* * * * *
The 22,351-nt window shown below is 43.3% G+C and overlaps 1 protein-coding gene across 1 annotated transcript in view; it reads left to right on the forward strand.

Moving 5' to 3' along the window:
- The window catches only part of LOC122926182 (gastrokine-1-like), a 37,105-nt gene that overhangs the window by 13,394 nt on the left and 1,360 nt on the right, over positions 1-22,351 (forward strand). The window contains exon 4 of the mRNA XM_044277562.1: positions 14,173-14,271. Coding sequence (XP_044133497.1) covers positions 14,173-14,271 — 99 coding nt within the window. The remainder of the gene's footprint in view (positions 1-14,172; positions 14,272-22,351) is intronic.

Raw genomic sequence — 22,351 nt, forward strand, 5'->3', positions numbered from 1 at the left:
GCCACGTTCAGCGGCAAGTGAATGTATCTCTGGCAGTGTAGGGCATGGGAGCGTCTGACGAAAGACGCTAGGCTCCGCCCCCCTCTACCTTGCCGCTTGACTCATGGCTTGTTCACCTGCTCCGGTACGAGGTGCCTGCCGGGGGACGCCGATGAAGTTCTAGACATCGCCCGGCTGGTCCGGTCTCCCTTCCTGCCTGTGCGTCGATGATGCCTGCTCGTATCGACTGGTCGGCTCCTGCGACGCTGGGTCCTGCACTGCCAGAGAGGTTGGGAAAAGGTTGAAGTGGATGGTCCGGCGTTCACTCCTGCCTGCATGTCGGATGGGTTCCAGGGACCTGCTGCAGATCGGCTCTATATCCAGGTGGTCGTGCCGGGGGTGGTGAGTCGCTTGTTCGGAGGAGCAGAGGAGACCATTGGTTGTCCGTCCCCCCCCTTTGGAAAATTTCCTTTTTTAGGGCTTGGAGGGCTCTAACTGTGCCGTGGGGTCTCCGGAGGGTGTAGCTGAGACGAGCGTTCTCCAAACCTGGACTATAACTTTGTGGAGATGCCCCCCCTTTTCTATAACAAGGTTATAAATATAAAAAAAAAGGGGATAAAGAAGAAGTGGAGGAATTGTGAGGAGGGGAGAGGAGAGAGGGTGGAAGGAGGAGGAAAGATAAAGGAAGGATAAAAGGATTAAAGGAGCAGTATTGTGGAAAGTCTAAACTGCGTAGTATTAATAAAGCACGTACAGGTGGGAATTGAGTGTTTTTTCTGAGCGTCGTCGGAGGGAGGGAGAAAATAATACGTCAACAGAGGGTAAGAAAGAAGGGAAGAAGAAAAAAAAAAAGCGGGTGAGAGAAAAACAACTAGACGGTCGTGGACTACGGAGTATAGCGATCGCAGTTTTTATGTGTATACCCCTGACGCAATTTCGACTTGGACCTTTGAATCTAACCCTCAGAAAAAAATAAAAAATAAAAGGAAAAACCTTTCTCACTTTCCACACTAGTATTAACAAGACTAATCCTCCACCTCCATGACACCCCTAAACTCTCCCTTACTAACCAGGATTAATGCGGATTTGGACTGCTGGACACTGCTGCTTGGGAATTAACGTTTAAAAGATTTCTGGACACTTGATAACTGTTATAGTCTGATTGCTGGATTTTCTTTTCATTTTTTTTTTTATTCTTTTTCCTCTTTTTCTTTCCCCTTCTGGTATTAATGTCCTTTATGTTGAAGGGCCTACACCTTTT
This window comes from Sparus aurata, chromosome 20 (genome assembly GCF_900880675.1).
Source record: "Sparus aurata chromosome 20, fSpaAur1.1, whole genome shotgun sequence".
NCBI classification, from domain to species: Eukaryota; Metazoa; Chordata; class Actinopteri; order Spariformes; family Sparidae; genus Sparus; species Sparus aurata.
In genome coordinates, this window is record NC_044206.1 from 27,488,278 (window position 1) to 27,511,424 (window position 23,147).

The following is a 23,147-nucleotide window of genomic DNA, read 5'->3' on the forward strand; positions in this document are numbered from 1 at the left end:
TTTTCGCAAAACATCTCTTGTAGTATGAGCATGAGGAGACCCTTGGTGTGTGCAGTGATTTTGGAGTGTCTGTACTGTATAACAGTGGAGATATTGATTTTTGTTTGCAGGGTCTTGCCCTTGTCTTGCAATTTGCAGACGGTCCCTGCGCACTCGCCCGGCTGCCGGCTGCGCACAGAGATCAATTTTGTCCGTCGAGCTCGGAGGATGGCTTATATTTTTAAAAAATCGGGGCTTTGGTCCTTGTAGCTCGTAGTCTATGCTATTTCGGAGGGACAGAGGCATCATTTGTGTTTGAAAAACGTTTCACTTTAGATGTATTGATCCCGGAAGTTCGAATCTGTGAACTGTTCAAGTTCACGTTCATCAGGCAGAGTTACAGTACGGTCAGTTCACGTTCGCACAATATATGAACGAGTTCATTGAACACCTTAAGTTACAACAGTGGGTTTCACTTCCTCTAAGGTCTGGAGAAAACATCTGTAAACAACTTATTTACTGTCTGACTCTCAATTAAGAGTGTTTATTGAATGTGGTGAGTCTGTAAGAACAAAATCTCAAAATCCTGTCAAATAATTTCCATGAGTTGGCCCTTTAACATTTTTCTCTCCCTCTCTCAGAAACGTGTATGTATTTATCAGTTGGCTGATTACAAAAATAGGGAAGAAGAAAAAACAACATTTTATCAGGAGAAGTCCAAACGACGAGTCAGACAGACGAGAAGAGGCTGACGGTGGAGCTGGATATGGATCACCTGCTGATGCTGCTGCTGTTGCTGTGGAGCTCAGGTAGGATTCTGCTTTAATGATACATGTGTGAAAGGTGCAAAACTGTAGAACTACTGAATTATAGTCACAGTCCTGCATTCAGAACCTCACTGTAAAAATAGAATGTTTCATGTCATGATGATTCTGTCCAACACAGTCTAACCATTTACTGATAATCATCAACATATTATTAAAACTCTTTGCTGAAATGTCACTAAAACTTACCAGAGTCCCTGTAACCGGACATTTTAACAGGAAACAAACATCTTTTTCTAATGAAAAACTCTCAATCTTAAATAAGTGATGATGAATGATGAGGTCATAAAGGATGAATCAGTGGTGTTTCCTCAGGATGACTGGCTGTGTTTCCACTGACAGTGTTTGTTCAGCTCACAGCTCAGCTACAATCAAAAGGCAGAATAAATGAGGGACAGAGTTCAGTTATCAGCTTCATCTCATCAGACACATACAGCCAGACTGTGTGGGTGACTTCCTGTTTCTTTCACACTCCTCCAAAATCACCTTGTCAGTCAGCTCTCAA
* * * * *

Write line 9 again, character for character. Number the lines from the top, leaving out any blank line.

In genome coordinates, this window is record NC_044206.1 from 27,488,278 (window position 1) to 27,511,424 (window position 23,147).